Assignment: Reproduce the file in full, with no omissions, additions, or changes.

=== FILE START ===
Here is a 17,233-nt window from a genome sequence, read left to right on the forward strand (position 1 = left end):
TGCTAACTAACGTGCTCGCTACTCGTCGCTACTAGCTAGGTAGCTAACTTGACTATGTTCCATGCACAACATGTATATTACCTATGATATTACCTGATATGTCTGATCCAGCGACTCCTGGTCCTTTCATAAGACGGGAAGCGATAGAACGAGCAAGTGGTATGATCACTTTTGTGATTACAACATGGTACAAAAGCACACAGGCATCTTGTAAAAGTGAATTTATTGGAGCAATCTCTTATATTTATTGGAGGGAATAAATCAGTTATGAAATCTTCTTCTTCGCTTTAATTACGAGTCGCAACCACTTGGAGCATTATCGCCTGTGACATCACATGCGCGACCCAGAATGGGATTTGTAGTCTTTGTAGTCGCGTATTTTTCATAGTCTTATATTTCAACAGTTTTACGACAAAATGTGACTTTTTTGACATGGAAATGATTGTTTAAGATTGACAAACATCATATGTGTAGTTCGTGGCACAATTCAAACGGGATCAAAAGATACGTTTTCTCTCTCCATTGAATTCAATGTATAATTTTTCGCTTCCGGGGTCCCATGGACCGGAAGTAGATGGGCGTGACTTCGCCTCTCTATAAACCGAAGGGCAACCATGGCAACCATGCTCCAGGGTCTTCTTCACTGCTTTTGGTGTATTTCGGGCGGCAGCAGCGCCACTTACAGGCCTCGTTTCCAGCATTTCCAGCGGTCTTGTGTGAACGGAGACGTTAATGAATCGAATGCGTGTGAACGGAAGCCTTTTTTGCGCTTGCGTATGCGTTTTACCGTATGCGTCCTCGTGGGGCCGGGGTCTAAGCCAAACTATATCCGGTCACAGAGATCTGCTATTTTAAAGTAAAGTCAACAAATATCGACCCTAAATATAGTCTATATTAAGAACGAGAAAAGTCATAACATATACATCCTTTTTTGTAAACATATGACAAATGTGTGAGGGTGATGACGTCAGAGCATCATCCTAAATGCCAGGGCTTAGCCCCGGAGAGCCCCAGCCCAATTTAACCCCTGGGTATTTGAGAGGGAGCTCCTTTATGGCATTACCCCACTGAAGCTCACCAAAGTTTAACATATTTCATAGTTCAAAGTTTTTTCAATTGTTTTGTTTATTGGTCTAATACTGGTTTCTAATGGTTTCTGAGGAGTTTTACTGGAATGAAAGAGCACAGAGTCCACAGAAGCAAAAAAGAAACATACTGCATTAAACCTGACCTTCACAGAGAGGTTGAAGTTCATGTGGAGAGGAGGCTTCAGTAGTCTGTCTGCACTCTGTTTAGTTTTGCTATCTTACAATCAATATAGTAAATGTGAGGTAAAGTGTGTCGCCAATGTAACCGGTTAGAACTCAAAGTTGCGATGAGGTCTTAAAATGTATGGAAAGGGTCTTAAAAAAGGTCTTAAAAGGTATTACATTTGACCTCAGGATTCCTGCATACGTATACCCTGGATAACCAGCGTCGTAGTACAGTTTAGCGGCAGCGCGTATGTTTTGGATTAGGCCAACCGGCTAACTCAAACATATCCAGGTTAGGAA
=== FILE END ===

Here is a 17,233-nt window from a genome sequence, read left to right on the forward strand (position 1 = left end):
TGCTAACTAACGTGCTCGCTACTCGTCGCTACTAGCTAGGTAGCTAACTTGACTATGTTCCATGCACAACATGTATATTACCTATGATATTACCTGATATGTCTGATCCAGCGACTCCTGGTCCTTTCATAAGACGGGAAGCGATAGAACGAGCAAGTGGTATGATCACTTTTGTGATTACAACATGGTACAAAAGCACACAGGCATCTTGTAAAAGTGAATTTATTGGAGCAATCTCTTATATTTATTGGAGGGAATAAATCAGTTATGAAATCTTCTTCTTCGCTTTAATTACGAGTCGCAACCACTTGGAGCATTATCGCCTGTGACATCACATGCGCGACCCAGAATGGGATTTGTAGTCTTTGTAGTCGCGTATTTTTCATAGTCTTATATTTCAACAGTTTTACGACAAAATGTGACTTTTTTGACATGGAAATGATTGTTTAAGATTGACAAACATCATATGTGTAGTTCGTGGCACAATTCAAACGGGATCAAAAGATACGTTTTCTCTCTCCATTGAATTCAATGTATAATTTTTCGCTTCCGGGGTCCCATGGACCGGAAGTAGATGGGCGTGACTTCGCCTCTCTATAAACCGAAGGGCAACCATGGCAACCATGCTCCAGGGTCTTCTTCACTGCTTTTGGTGTATTTCGGGCGGCAGCAGCGCCACTTACAGGCCTCGTTTCCAGCATTTCCAGCGGTCTTGTGTGAACGGAGACGTTAATGAATCGAATGCGTGTGAACGGAAGCCTTTTTTGCGCTTGCGTATGCGTTTTACCGTATGCGTCCTCGTGGGGCCGGGGTCTAAGCCAAACTATATCCGGTCACAGAGATCTGCTATTTTAAAGTAAAGTCAACAAATATCGACCCTAAATATAGTCTATATTAAGAACGAGAAAAGTCATAACATATACATCCTTTTTTGTAAACATATGACAAATGTGTGAGGGTGATGACGTCAGAGCATCATCCTAAATGCCAGGGCTTAGCCCCGGAGAGCCCCAGCCCAATTTAACCCCTGGGTATTTGAGAGGGAGCTCCTTTATGGCATTACCCCACTGAAGCTCACCAAAGTTTAACATATTTCATAGTTCAAAGTTTTTTCAATTGTTTTGTTTATTGGTCTAATACTGGTTTCTAATGGTTTCTGAGGAGTTTTACTGGAATGAAAGAGCACAGAGTCCACAGAAGCAAAAAAGAAACATACTGCATTAAACCTGACCTTCACAGAGAGGTTGAAGTTCATGTGGAGAGGAGGCTTCAGTAGTCTGTCTGCACTCTGTTTAGTTTTGCTATCTTACAATCAATATAGTAAATGTGAGGTAAAGTGTGTCGCCAATGTAACCGGTTAGAACTCAAAGTTGCGATGAGGTCTTAAAATGTATGGAAAGGGTCTTAAAAAAGGTCTTAAAAGGTATTACATTTGACCTCAGGATTCCTGCATACGTATACCCTGGATAACCAGCGTCGTAGTACAGTTTAGCGGCAGCGCGTATGTTTTGGATTAGGCCAACCGGCTAACTCAAACATATCCAGGTTAGGAA